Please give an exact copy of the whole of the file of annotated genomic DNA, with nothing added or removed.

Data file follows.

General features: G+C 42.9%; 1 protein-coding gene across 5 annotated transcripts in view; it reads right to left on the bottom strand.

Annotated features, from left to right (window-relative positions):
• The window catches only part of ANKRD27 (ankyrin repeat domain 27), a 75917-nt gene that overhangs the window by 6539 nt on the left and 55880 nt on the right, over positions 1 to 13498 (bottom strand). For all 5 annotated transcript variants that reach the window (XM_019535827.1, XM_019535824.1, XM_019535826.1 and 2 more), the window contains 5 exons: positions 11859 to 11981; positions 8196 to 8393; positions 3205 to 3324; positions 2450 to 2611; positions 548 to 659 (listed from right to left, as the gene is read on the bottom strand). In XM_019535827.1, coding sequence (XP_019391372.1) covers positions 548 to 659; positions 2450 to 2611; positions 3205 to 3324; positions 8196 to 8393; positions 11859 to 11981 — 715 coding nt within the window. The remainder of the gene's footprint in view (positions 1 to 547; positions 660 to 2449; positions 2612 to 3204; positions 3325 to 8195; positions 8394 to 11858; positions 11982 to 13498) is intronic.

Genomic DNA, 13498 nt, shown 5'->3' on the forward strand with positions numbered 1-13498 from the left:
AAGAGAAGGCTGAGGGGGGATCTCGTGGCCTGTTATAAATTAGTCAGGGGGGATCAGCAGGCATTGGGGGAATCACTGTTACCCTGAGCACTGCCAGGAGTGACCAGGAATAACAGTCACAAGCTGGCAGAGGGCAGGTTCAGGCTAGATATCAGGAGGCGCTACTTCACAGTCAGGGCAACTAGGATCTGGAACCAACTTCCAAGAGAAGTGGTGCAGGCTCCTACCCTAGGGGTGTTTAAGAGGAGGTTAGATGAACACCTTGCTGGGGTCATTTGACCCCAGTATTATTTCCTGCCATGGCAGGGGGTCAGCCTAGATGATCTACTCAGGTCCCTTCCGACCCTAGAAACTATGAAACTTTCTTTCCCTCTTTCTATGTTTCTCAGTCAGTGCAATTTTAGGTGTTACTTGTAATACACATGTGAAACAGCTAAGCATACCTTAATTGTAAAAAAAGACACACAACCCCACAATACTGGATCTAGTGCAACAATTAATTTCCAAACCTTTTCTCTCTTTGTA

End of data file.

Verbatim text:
General features: G+C 42.9%; 1 protein-coding gene across 5 annotated transcripts in view; it reads right to left on the bottom strand.

Annotated features, from left to right (window-relative positions):
• The window catches only part of ANKRD27 (ankyrin repeat domain 27), a 75917-nt gene that overhangs the window by 6539 nt on the left and 55880 nt on the right, over positions 1 to 13498 (bottom strand). For all 5 annotated transcript variants that reach the window (XM_019535827.1, XM_019535824.1, XM_019535826.1 and 2 more), the window contains 5 exons: positions 11859 to 11981; positions 8196 to 8393; positions 3205 to 3324; positions 2450 to 2611; positions 548 to 659 (listed from right to left, as the gene is read on the bottom strand). In XM_019535827.1, coding sequence (XP_019391372.1) covers positions 548 to 659; positions 2450 to 2611; positions 3205 to 3324; positions 8196 to 8393; positions 11859 to 11981 — 715 coding nt within the window. The remainder of the gene's footprint in view (positions 1 to 547; positions 660 to 2449; positions 2612 to 3204; positions 3325 to 8195; positions 8394 to 11858; positions 11982 to 13498) is intronic.

Genomic DNA, 13498 nt, shown 5'->3' on the forward strand with positions numbered 1-13498 from the left:
AAGAGAAGGCTGAGGGGGGATCTCGTGGCCTGTTATAAATTAGTCAGGGGGGATCAGCAGGCATTGGGGGAATCACTGTTACCCTGAGCACTGCCAGGAGTGACCAGGAATAACAGTCACAAGCTGGCAGAGGGCAGGTTCAGGCTAGATATCAGGAGGCGCTACTTCACAGTCAGGGCAACTAGGATCTGGAACCAACTTCCAAGAGAAGTGGTGCAGGCTCCTACCCTAGGGGTGTTTAAGAGGAGGTTAGATGAACACCTTGCTGGGGTCATTTGACCCCAGTATTATTTCCTGCCATGGCAGGGGGTCAGCCTAGATGATCTACTCAGGTCCCTTCCGACCCTAGAAACTATGAAACTTTCTTTCCCTCTTTCTATGTTTCTCAGTCAGTGCAATTTTAGGTGTTACTTGTAATACACATGTGAAACAGCTAAGCATACCTTAATTGTAAAAAAAGACACACAACCCCACAATACTGGATCTAGTGCAACAATTAATTTCCAAACCTTTTCTCTCTTTGTA